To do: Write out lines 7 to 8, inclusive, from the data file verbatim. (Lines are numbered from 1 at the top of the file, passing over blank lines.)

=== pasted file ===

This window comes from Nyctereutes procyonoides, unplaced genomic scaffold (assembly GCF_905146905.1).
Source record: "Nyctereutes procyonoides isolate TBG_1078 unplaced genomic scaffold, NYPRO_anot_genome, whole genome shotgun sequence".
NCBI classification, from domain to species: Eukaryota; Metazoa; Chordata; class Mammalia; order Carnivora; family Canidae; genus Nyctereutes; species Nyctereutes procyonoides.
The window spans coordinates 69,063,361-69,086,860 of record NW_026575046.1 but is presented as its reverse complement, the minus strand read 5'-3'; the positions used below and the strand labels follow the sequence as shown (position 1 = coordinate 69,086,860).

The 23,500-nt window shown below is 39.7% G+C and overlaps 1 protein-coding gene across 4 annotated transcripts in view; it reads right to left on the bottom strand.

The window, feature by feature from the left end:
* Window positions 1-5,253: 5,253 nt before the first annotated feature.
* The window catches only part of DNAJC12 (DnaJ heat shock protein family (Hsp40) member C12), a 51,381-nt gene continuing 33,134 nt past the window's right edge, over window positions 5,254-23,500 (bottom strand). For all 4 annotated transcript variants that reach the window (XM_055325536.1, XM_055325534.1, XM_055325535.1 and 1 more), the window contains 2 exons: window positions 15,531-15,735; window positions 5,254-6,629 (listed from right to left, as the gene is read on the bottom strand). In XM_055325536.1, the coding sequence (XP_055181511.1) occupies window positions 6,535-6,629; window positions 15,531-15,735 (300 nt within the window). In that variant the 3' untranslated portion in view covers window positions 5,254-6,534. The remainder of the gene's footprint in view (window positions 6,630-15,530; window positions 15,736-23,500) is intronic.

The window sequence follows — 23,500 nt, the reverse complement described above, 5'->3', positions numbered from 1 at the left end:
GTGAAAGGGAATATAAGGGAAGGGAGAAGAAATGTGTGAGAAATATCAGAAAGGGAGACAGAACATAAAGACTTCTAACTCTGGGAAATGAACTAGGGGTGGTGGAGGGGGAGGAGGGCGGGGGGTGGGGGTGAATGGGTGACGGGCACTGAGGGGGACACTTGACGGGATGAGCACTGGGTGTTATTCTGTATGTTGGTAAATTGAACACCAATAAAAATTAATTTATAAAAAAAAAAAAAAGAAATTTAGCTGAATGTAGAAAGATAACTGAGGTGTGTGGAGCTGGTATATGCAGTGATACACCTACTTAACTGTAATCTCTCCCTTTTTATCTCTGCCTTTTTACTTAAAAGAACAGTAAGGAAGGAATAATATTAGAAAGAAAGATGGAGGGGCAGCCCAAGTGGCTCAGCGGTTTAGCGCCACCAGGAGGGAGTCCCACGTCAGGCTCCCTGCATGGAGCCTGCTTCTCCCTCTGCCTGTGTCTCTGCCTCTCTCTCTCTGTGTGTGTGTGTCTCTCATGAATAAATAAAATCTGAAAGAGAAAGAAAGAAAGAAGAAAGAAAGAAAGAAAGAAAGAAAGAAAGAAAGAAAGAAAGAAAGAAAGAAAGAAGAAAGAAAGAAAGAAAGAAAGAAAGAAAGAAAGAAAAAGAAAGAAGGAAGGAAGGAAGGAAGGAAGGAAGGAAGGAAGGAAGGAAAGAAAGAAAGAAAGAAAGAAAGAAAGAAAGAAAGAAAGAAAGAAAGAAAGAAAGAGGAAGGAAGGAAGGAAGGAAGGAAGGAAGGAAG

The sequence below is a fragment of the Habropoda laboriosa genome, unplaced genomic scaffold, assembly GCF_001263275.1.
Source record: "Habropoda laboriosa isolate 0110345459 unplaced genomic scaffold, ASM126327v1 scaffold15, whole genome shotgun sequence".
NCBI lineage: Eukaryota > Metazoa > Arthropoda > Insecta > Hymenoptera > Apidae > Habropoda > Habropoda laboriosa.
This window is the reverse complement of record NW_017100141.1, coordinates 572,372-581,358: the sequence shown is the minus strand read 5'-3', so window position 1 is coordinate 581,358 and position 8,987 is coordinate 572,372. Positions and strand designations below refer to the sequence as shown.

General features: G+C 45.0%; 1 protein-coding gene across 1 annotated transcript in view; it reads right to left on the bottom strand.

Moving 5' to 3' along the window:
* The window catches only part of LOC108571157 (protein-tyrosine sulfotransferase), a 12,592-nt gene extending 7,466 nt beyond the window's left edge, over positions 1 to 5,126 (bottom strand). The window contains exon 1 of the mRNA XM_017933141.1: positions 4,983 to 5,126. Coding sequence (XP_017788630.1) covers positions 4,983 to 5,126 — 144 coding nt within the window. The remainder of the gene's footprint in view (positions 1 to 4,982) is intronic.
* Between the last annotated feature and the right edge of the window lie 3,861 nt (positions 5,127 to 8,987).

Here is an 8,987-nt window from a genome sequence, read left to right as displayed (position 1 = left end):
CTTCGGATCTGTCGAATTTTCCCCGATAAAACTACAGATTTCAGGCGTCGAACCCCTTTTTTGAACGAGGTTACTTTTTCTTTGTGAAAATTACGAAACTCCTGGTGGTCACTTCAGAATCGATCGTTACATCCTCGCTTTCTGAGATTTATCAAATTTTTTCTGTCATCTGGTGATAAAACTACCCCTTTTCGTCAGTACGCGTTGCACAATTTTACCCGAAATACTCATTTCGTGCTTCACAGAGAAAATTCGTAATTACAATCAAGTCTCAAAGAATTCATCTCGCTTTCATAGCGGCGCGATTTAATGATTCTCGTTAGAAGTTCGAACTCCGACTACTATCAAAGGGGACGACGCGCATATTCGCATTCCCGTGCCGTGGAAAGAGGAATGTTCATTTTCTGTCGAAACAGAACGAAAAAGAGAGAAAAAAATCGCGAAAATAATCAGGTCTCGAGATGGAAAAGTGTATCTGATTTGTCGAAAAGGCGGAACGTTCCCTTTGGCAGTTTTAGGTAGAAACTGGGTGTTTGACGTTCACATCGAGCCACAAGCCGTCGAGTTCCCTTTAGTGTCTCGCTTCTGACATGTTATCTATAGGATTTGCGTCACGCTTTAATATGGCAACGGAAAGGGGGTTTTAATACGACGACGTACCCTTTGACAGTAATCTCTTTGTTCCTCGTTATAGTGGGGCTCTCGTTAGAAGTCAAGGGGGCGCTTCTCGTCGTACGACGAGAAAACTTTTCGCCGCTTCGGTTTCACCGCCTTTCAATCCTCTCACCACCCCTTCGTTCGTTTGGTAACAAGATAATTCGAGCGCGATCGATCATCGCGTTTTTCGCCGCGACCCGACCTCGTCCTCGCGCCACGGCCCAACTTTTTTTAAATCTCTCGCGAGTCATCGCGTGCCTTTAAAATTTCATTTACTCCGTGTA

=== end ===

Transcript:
* Window positions 1-5,253: 5,253 nt before the first annotated feature.
* The window catches only part of DNAJC12 (DnaJ heat shock protein family (Hsp40) member C12), a 51,381-nt gene continuing 33,134 nt past the window's right edge, over window positions 5,254-23,500 (bottom strand). For all 4 annotated transcript variants that reach the window (XM_055325536.1, XM_055325534.1, XM_055325535.1 and 1 more), the window contains 2 exons: window positions 15,531-15,735; window positions 5,254-6,629 (listed from right to left, as the gene is read on the bottom strand). In XM_055325536.1, the coding sequence (XP_055181511.1) occupies window positions 6,535-6,629; window positions 15,531-15,735 (300 nt within the window). In that variant the 3' untranslated portion in view covers window positions 5,254-6,534. The remainder of the gene's footprint in view (window positions 6,630-15,530; window positions 15,736-23,500) is intronic.